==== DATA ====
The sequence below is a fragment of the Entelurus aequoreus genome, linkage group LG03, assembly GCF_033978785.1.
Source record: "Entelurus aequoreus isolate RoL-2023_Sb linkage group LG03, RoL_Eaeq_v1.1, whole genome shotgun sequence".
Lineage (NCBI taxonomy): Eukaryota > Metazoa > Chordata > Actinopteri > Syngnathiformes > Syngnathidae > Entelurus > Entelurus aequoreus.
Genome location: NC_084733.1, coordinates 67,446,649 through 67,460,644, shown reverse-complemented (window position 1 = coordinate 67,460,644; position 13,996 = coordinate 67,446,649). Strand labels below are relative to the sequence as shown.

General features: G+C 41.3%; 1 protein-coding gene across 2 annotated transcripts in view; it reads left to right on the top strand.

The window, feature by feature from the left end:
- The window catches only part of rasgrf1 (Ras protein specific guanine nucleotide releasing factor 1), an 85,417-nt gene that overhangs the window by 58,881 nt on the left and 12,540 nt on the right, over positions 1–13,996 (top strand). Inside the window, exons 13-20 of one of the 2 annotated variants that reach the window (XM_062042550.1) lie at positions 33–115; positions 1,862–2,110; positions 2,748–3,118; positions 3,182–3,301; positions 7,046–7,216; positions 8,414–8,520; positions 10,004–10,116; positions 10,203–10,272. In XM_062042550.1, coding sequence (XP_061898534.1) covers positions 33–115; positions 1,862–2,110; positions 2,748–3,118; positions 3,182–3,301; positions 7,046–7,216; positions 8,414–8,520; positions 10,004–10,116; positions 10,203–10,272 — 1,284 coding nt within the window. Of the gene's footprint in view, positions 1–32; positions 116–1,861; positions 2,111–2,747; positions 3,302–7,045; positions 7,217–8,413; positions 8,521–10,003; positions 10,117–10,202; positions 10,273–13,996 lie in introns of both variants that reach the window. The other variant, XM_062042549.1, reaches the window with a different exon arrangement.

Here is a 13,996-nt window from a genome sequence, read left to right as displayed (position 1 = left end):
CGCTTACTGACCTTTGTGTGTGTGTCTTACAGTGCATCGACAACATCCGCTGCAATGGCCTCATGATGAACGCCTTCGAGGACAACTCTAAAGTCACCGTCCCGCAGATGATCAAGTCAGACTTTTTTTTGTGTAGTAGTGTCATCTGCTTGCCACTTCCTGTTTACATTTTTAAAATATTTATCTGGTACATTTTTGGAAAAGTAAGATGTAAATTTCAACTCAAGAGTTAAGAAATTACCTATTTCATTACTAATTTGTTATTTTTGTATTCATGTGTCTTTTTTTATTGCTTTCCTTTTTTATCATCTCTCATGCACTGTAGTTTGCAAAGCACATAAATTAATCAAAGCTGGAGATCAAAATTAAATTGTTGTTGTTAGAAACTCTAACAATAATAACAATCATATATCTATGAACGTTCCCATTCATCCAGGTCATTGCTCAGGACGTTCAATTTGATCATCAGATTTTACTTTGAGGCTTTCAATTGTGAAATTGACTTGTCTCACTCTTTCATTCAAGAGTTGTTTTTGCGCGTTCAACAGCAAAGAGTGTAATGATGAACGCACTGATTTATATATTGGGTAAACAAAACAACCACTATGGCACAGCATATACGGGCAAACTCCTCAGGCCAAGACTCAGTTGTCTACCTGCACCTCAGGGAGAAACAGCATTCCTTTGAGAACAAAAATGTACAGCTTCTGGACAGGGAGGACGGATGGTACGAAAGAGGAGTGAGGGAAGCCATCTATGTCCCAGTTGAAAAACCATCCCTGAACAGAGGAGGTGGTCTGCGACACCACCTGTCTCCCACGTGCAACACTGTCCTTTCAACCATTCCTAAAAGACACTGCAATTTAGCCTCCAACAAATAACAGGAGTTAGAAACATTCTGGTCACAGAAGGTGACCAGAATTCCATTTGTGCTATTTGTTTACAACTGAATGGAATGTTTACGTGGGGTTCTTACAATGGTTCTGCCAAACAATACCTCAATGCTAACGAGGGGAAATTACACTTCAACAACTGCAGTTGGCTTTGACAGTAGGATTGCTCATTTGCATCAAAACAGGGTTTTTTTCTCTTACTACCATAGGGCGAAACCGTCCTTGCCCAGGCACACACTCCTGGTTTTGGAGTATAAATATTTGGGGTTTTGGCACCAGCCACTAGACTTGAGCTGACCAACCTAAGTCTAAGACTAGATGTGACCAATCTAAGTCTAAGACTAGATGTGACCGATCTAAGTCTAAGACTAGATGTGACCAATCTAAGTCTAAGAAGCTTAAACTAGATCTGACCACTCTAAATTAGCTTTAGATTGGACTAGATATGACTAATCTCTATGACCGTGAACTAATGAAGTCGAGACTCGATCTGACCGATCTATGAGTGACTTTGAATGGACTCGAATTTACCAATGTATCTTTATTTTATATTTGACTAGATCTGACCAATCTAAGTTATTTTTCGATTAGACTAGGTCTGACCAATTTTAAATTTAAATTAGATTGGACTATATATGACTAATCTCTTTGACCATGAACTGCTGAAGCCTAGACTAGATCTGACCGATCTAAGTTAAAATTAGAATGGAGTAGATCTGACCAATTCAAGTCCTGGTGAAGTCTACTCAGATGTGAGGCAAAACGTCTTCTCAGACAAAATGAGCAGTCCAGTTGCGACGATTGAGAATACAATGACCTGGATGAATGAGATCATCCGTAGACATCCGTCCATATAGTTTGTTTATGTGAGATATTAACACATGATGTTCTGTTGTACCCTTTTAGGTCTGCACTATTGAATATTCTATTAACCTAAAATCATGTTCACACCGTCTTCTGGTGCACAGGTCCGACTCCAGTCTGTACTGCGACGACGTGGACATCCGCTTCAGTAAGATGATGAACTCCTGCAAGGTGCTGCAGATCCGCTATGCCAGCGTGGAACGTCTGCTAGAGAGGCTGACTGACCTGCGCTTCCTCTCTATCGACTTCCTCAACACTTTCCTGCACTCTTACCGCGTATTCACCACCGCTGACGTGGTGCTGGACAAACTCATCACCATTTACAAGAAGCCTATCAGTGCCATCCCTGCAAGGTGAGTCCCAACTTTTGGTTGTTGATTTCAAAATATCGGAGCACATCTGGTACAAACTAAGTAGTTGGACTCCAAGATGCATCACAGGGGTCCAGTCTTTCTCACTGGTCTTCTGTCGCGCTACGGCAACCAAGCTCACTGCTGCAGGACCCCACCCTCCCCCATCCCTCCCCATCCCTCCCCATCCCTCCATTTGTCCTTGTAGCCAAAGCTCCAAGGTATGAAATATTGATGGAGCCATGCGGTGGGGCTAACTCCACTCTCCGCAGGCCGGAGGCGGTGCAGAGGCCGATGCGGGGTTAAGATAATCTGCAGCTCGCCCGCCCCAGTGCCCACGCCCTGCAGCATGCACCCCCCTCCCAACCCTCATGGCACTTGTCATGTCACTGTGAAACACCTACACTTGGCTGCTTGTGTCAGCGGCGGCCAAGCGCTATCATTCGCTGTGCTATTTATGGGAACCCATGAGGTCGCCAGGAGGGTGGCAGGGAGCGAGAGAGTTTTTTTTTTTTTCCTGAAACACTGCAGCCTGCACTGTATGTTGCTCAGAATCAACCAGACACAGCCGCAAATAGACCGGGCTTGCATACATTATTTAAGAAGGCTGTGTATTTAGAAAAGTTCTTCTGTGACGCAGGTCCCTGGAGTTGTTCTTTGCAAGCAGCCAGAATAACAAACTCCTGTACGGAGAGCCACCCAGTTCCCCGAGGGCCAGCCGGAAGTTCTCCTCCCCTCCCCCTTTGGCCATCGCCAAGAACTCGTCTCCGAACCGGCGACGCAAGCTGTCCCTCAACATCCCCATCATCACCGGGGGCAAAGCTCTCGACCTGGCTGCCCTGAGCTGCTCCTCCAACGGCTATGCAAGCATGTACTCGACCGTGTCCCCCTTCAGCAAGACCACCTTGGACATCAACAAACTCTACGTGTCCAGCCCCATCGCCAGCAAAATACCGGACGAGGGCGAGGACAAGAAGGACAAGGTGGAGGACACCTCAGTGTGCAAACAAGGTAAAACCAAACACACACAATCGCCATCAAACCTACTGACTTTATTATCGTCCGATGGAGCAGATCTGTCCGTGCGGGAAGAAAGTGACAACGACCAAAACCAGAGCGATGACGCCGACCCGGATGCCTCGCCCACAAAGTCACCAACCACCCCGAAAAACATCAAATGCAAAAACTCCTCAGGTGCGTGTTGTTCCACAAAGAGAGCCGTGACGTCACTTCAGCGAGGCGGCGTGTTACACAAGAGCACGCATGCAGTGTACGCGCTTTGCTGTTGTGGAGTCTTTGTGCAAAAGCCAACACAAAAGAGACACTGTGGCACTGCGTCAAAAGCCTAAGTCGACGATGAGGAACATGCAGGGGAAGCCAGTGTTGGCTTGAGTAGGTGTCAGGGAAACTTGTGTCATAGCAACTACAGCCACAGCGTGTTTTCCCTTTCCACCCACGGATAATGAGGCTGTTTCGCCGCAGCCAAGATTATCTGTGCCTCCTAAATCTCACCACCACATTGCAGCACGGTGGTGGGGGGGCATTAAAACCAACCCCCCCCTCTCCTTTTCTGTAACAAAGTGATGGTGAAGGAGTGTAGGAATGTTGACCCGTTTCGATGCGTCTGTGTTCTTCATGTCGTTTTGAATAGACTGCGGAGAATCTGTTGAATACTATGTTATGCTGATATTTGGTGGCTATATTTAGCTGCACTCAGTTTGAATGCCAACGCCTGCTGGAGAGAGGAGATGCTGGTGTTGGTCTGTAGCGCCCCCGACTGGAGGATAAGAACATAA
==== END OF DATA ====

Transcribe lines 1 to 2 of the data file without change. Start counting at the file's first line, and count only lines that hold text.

The sequence below is a fragment of the Entelurus aequoreus genome, linkage group LG03, assembly GCF_033978785.1.
Source record: "Entelurus aequoreus isolate RoL-2023_Sb linkage group LG03, RoL_Eaeq_v1.1, whole genome shotgun sequence".